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A Trial of Lopinavir–Ritonavir in Adults Hospitalized with Severe Covid-19


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Cao, Bin, Yeming Wang, Danning Wen, Wen Liu, Jingli Wang, Guohui Fan, Lianguo Ruan, Bin Song, Yanping Cai, Ming Wei, Xingwang Li, Jiaan Xia, Nanshan Chen, Jie Xiang, Ting Yu, Tao Bai, Xuelei Xie, Li Zhang, Caihong Li, Ye Yuan, Hua Chen, Huadong Li, Hanping Huang, Shengjing Tu, Fengyun Gong, Ying Liu, Yuan Wei, Chongya Dong, Fei Zhou, Xiaoying Gu, Jiuyang Xu, Zhibo Liu, Yi Zhang, Hui Li, Lianhan Shang, Ke Wang, Kunxia Li, Xia Zhou, Xuan Dong, Zhaohui Qu, Sixia Lu, Xujuan Hu, Shunan Ruan, Shanshan Luo, Jing Wu, Lu Peng, Fang Cheng, Lihong Pan, Jun Zou, Chunmin Jia, Juan Wang, Xia Liu, Shuzhen Wang, Xudong Wu, Qin Ge, Jing He, Haiyan Zhan, Fang Qiu, Li Guo, Chaolin Huang, Thomas Jaki, Frederick G. Hayden, Peter W. Horby, Dingyu Zhang, and Chen Wang. 2020. "A Trial of Lopinavir–Ritonavir in Adults Hospitalized with Severe Covid-19." New England Journal of Medicine.



No therapeutics have yet been proven effective for the treatment of severe illness caused by SARS-CoV-2.


We conducted a randomized, controlled, open-label trial involving hospitalized adult patients with confirmed SARS-CoV-2 infection, which causes the respiratory illness Covid-19, and an oxygen saturation (Sao2) of 94% or less while they were breathing ambient air or a ratio of the partial pressure of oxygen (Pao2) to the fraction of inspired oxygen (Fio2) of less than 300 mm Hg. Patients were randomly assigned in a 1:1 ratio to receive either lopinavir–ritonavir (400 mg and 100 mg, respectively) twice a day for 14 days, in addition to standard care, or standard care alone. The primary end point was the time to clinical improvement, defined as the time from randomization to either an improvement of two points on a seven-category ordinal scale or discharge from the hospital, whichever came first.


A total of 199 patients with laboratory-confirmed SARS-CoV-2 infection underwent randomization; 99 were assigned to the lopinavir–ritonavir group, and 100 to the standard-care group. Treatment with lopinavir–ritonavir was not associated with a difference from standard care in the time to clinical improvement (hazard ratio for clinical improvement, 1.24; 95% confidence interval [CI], 0.90 to 1.72). Mortality at 28 days was similar in the lopinavir–ritonavir group and the standard-care group (19.2% vs. 25.0%; difference, −5.8 percentage points; 95% CI, −17.3 to 5.7). The percentages of patients with detectable viral RNA at various time points were similar. In a modified intention-to-treat analysis, lopinavir–ritonavir led to a median time to clinical improvement that was shorter by 1 day than that observed with standard care (hazard ratio, 1.39; 95% CI, 1.00 to 1.91). Gastrointestinal adverse events were more common in the lopinavir–ritonavir group, but serious adverse events were more common in the standard-care group. Lopinavir–ritonavir treatment was stopped early in 13 patients (13.8%) because of adverse events.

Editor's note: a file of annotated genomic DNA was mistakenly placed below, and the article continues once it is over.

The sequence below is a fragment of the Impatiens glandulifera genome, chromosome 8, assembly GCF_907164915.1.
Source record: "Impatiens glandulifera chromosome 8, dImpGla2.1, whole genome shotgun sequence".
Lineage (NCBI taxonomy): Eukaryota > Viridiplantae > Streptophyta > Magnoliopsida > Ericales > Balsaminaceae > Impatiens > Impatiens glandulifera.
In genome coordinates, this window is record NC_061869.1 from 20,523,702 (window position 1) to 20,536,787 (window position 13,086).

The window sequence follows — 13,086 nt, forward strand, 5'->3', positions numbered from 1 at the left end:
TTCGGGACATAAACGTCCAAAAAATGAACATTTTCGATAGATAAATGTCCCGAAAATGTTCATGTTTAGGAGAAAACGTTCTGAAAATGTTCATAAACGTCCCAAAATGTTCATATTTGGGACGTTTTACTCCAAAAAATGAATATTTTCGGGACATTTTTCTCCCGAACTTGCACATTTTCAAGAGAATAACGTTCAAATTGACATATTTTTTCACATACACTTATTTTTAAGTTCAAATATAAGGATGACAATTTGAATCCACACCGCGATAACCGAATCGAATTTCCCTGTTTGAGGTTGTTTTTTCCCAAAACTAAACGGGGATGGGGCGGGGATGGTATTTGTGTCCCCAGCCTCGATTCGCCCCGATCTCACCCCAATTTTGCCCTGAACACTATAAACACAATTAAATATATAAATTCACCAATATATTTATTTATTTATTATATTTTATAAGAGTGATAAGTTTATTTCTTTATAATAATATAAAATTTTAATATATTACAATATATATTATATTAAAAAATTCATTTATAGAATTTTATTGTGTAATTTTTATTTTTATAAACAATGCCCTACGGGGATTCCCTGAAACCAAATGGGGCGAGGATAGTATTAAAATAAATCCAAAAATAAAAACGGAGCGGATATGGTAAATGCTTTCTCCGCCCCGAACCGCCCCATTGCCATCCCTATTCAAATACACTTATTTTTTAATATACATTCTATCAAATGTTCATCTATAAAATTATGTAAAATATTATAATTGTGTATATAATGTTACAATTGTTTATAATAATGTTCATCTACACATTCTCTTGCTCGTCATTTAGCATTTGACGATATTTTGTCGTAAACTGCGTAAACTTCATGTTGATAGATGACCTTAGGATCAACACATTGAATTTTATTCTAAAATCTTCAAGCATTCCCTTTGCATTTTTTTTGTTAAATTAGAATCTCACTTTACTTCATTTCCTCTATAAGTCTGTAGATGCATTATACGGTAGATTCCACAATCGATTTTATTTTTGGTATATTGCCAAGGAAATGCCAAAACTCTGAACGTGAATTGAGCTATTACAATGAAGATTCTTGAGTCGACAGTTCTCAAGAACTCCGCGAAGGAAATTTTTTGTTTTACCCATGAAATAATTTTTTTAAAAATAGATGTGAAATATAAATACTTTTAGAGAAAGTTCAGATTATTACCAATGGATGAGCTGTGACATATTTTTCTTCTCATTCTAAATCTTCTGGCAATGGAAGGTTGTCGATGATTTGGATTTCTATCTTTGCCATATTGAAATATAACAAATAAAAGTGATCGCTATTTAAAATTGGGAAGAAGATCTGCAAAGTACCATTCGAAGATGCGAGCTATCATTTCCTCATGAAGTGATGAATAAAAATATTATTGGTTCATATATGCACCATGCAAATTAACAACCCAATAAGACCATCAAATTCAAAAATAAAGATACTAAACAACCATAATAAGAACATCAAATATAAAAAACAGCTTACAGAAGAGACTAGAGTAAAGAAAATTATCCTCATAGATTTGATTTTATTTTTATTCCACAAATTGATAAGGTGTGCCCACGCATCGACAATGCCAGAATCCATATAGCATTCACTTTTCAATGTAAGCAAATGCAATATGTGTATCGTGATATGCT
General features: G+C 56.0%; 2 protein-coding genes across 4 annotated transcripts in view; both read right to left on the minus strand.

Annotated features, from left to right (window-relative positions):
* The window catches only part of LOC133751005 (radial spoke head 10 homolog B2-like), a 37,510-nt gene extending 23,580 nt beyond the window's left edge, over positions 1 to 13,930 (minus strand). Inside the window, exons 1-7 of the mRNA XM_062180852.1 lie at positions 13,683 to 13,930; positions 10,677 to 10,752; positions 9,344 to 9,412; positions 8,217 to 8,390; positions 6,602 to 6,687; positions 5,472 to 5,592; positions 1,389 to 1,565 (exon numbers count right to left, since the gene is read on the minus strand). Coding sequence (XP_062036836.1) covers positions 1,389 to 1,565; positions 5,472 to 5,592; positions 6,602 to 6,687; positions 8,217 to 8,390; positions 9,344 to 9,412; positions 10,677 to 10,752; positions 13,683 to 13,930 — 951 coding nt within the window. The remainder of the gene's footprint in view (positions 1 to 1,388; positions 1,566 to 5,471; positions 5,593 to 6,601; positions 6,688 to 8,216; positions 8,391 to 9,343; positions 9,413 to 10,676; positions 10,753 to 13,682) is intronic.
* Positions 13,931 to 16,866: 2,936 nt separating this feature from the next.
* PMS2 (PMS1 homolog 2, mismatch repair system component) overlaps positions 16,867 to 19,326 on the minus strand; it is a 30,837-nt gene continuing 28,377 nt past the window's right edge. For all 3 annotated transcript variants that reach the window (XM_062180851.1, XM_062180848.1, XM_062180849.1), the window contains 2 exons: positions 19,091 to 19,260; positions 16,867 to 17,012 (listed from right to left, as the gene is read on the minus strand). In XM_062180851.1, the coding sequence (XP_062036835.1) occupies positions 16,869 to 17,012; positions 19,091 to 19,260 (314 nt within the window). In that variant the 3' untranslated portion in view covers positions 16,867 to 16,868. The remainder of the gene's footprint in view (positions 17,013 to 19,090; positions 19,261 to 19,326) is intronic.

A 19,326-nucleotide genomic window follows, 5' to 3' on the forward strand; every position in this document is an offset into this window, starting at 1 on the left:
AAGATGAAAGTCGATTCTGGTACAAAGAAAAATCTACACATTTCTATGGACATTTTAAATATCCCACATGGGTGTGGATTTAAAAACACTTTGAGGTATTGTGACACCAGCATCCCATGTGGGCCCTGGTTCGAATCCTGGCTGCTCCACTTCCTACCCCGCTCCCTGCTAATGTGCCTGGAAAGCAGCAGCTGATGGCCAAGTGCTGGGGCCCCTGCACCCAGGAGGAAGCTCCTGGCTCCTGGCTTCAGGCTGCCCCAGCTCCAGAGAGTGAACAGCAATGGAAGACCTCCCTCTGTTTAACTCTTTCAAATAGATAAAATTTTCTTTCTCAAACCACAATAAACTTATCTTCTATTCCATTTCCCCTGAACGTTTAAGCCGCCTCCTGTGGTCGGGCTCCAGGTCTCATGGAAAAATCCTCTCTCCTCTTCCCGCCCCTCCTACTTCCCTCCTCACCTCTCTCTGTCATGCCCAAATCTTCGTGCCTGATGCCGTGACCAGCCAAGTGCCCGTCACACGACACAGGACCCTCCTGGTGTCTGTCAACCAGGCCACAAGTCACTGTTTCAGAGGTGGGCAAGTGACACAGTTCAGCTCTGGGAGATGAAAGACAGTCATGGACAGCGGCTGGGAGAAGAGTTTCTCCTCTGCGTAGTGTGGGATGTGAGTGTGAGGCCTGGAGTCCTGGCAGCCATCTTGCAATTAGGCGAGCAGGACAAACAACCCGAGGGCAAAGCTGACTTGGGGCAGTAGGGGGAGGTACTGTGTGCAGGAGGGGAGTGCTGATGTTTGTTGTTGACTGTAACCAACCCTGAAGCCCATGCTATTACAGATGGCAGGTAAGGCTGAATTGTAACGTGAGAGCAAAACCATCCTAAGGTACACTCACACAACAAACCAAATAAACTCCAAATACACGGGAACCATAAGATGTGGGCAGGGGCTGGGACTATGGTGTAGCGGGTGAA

In hospitalized adult patients with severe Covid-19, no benefit was observed with lopinavir–ritonavir treatment beyond standard care. Future trials in patients with severe illness may help to confirm or exclude the possibility of a treatment benefit. (Funded by Major Projects of National Science and Technology on New Drug Creation and Development and others; Chinese Clinical Trial Register number, ChiCTR2000029308. opens in new tab.)


Free online on NEJM